- The Washington Times - Wednesday, January 17, 2007

Attorney General Alberto R. Gonzales yesterday said that an independent court will monitor Justice Department intercepts of international calls involving terror suspects in this country, allowing independent oversight of President Bush’s domestic surveillance program.

In a letter to Senate Judiciary Committee Chairman Patrick J. Leahy, Vermont Democrat, and the panel’s ranking Republican, Sen. Arlen Specter of Pennsylvania, Mr. Gonzales said that the department had agreed to let the Foreign Intelligence Surveillance Court oversee the program and that the court already had approved one request.

Mr. Gonzales said an order establishing the court’s oversight was issued Jan. 10 and gives the department, which conducts the program through the National Security Agency (NSA), the “necessary speed and agility while providing substantial advantages.”

The move is a major concession for Mr. Bush, who since the program was publicly disclosed in 2005, has argued he did not need — or want — to use the special intelligence court.

White House press secretary Tony Snow yesterday said it was the court that changed its procedures, which is what made the new arrangement possible.

But members of Congress and others wondered why the White House could not have simply proposed these changes itself a year ago.

“Since this program was first revealed, I have urged this administration to inform Congress what the government is doing and to comply with the checks and balances Congress wrote into law,” Mr. Leahy said. “We must engage in all surveillance necessary to prevent acts of terrorism, but we can and should do so in ways that protect the basic rights of all Americans, including the right to privacy.”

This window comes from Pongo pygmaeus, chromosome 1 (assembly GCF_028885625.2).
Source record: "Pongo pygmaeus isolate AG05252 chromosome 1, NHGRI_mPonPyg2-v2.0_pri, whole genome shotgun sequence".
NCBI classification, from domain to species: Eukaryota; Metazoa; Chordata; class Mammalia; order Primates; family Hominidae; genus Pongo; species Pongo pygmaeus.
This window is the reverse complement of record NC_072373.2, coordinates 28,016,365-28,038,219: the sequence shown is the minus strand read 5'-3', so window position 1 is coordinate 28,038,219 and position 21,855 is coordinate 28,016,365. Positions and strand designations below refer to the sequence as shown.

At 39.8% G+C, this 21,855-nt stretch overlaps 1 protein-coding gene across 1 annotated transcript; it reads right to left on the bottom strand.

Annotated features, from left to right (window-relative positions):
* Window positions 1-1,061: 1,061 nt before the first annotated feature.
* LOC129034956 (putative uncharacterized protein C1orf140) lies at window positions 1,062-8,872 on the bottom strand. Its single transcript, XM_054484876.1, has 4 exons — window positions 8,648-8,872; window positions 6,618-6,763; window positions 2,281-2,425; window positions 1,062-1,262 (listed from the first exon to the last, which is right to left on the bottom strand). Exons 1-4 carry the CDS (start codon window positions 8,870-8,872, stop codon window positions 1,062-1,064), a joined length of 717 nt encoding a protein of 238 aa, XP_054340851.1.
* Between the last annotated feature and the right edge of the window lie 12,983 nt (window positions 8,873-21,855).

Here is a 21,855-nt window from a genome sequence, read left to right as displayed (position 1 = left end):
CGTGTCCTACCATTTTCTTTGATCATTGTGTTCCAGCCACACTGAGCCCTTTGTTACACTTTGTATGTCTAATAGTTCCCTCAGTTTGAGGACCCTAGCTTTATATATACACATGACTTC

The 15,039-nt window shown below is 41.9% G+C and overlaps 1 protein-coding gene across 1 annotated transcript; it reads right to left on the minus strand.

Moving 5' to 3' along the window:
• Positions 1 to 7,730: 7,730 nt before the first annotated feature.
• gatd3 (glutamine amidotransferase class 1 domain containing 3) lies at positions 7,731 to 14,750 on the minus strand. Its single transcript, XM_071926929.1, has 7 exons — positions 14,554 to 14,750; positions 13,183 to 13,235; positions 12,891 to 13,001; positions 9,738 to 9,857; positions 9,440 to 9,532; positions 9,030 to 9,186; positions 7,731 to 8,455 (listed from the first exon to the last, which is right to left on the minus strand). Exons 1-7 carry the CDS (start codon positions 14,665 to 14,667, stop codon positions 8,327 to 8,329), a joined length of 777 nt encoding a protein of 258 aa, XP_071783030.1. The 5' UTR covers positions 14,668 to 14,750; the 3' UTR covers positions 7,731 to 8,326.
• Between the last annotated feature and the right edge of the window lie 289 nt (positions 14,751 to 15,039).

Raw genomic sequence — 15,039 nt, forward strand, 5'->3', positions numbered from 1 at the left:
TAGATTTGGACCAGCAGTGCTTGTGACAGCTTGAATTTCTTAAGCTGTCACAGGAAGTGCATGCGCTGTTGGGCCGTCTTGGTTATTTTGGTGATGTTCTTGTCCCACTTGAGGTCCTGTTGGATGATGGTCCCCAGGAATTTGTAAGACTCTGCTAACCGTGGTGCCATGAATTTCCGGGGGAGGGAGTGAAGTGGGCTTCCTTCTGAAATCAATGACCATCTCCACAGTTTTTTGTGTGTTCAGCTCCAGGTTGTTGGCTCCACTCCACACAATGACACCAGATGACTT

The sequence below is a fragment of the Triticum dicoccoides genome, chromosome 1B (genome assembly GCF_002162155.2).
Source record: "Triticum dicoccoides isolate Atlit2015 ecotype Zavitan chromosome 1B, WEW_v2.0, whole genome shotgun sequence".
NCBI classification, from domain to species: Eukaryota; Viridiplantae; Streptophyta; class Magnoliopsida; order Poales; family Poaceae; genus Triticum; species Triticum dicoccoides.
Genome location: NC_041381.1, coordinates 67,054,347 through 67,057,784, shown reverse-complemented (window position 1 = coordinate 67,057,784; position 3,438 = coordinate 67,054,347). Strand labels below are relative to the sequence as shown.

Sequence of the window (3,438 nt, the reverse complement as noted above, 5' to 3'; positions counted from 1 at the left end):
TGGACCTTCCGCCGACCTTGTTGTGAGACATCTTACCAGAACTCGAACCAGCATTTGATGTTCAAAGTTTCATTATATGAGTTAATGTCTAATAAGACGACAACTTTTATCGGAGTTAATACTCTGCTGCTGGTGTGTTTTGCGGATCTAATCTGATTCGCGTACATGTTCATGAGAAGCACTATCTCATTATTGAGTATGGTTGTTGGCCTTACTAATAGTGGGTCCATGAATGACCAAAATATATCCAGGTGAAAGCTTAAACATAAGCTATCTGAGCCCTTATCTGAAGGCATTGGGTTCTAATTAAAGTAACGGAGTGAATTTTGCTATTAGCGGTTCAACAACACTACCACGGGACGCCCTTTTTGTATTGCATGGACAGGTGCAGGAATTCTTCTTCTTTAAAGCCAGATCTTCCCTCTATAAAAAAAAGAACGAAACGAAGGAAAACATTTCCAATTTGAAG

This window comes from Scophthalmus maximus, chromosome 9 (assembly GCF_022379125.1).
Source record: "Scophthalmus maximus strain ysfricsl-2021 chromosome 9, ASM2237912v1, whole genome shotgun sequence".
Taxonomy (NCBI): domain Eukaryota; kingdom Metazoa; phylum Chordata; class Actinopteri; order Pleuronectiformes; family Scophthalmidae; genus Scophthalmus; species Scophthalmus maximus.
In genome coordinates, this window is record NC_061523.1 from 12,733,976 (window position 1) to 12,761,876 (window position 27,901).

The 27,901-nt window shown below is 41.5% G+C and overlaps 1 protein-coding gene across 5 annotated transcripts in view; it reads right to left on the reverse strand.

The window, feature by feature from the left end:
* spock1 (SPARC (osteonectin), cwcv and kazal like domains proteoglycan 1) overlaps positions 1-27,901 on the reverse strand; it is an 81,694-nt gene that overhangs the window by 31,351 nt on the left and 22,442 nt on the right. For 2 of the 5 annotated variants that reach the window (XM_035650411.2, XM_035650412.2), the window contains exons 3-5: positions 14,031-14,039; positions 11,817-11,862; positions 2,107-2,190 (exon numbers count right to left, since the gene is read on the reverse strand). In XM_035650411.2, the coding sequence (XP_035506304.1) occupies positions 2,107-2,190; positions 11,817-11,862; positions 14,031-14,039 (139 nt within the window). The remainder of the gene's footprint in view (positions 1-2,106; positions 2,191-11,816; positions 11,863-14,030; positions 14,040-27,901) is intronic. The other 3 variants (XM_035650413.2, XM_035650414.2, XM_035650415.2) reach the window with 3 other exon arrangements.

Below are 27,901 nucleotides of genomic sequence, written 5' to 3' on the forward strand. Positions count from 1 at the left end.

Sen. Charles E. Schumer, New York Democrat and a Judiciary Committee member, said the decision to give the court the authority to monitor the surveillance program “flies in the face of the fundamentals of American justice.”

He said the decision should have come after the matter was fully and openly debated.

“This announcement can give little solace to the American people, who believe in the rule of law and ask for adequate judicial review,” he said. “And why it took five years to go to even this secret court is beyond comprehension.”

Anthony D. Romero, executive director of the American Civil Liberties Union, called the announcement “a quintessential flip-flop.”

“The NSA was operating illegally and this 11th-hour ploy is clearly an effort to avoid judicial and congressional scrutiny,” he said. “Despite this adroit back flip, the constitutional problems with the president’s actions remain unaddressed.”

The surveillance program had secretly given law-enforcement authorities the ability to monitor international phone calls and e-mails to or from the United States involving people suspected by the government of having terrorist links.

The Bush administration had vigorously defended the legality of the program, saying it would be impossible to obtain warrants in time to intercept international phone calls of those suspected of belonging to al Qaeda to and from the United States.

Mr. Gonzales is scheduled to testify today before the Senate Judiciary Committee, where he has come under fire from Democrats and Republicans over his refusal to release documents detailing the program.

• Charles Hurt contributed to this article.

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